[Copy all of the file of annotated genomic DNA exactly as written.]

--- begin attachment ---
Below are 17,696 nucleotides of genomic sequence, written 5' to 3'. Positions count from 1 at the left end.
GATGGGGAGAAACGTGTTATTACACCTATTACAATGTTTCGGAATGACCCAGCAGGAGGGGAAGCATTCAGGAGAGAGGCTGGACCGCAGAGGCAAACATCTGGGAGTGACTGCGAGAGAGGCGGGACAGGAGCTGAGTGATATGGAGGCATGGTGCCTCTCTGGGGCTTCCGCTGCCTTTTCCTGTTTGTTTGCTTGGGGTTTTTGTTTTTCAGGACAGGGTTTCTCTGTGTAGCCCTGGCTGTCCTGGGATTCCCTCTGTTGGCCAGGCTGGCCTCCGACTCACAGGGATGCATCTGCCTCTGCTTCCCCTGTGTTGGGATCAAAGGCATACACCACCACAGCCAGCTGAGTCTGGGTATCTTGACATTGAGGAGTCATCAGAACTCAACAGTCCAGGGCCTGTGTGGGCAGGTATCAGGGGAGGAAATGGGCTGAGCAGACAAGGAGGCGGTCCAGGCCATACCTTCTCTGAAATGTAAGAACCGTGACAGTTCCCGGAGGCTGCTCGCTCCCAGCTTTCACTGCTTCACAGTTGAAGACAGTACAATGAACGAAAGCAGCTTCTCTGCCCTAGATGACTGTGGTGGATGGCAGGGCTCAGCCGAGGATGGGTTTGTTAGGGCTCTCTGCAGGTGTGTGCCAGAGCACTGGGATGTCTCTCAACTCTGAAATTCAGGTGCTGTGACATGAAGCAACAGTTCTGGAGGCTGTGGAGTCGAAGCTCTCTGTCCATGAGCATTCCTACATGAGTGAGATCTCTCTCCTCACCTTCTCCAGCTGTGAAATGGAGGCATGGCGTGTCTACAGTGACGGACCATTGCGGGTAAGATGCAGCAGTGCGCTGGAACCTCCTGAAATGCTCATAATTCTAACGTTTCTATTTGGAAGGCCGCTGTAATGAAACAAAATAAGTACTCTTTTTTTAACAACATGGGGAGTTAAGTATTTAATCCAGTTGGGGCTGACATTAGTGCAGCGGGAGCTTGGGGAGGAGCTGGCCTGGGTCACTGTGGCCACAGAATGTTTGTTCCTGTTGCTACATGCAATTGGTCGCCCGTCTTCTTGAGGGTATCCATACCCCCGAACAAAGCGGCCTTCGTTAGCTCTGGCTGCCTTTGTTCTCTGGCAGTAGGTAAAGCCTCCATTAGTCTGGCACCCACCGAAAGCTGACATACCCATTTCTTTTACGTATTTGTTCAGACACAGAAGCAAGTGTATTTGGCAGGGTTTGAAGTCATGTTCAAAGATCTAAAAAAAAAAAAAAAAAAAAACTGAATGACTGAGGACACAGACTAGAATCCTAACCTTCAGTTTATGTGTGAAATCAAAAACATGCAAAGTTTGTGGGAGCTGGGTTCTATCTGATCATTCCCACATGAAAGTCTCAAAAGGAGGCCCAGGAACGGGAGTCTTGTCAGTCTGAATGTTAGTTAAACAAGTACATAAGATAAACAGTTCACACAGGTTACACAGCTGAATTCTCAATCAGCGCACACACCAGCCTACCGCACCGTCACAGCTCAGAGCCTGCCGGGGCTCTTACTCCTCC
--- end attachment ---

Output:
Below are 17,696 nucleotides of genomic sequence, written 5' to 3'. Positions count from 1 at the left end.
GATGGGGAGAAACGTGTTATTACACCTATTACAATGTTTCGGAATGACCCAGCAGGAGGGGAAGCATTCAGGAGAGAGGCTGGACCGCAGAGGCAAACATCTGGGAGTGACTGCGAGAGAGGCGGGACAGGAGCTGAGTGATATGGAGGCATGGTGCCTCTCTGGGGCTTCCGCTGCCTTTTCCTGTTTGTTTGCTTGGGGTTTTTGTTTTTCAGGACAGGGTTTCTCTGTGTAGCCCTGGCTGTCCTGGGATTCCCTCTGTTGGCCAGGCTGGCCTCCGACTCACAGGGATGCATCTGCCTCTGCTTCCCCTGTGTTGGGATCAAAGGCATACACCACCACAGCCAGCTGAGTCTGGGTATCTTGACATTGAGGAGTCATCAGAACTCAACAGTCCAGGGCCTGTGTGGGCAGGTATCAGGGGAGGAAATGGGCTGAGCAGACAAGGAGGCGGTCCAGGCCATACCTTCTCTGAAATGTAAGAACCGTGACAGTTCCCGGAGGCTGCTCGCTCCCAGCTTTCACTGCTTCACAGTTGAAGACAGTACAATGAACGAAAGCAGCTTCTCTGCCCTAGATGACTGTGGTGGATGGCAGGGCTCAGCCGAGGATGGGTTTGTTAGGGCTCTCTGCAGGTGTGTGCCAGAGCACTGGGATGTCTCTCAACTCTGAAATTCAGGTGCTGTGACATGAAGCAACAGTTCTGGAGGCTGTGGAGTCGAAGCTCTCTGTCCATGAGCATTCCTACATGAGTGAGATCTCTCTCCTCACCTTCTCCAGCTGTGAAATGGAGGCATGGCGTGTCTACAGTGACGGACCATTGCGGGTAAGATGCAGCAGTGCGCTGGAACCTCCTGAAATGCTCATAATTCTAACGTTTCTATTTGGAAGGCCGCTGTAATGAAACAAAATAAGTACTCTTTTTTTAACAACATGGGGAGTTAAGTATTTAATCCAGTTGGGGCTGACATTAGTGCAGCGGGAGCTTGGGGAGGAGCTGGCCTGGGTCACTGTGGCCACAGAATGTTTGTTCCTGTTGCTACATGCAATTGGTCGCCCGTCTTCTTGAGGGTATCCATACCCCCGAACAAAGCGGCCTTCGTTAGCTCTGGCTGCCTTTGTTCTCTGGCAGTAGGTAAAGCCTCCATTAGTCTGGCACCCACCGAAAGCTGACATACCCATTTCTTTTACGTATTTGTTCAGACACAGAAGCAAGTGTATTTGGCAGGGTTTGAAGTCATGTTCAAAGATCTAAAAAAAAAAAAAAAAAAAAACTGAATGACTGAGGACACAGACTAGAATCCTAACCTTCAGTTTATGTGTGAAATCAAAAACATGCAAAGTTTGTGGGAGCTGGGTTCTATCTGATCATTCCCACATGAAAGTCTCAAAAGGAGGCCCAGGAACGGGAGTCTTGTCAGTCTGAATGTTAGTTAAACAAGTACATAAGATAAACAGTTCACACAGGTTACACAGCTGAATTCTCAATCAGCGCACACACCAGCCTACCGCACCGTCACAGCTCAGAGCCTGCCGGGGCTCTTACTCCTCC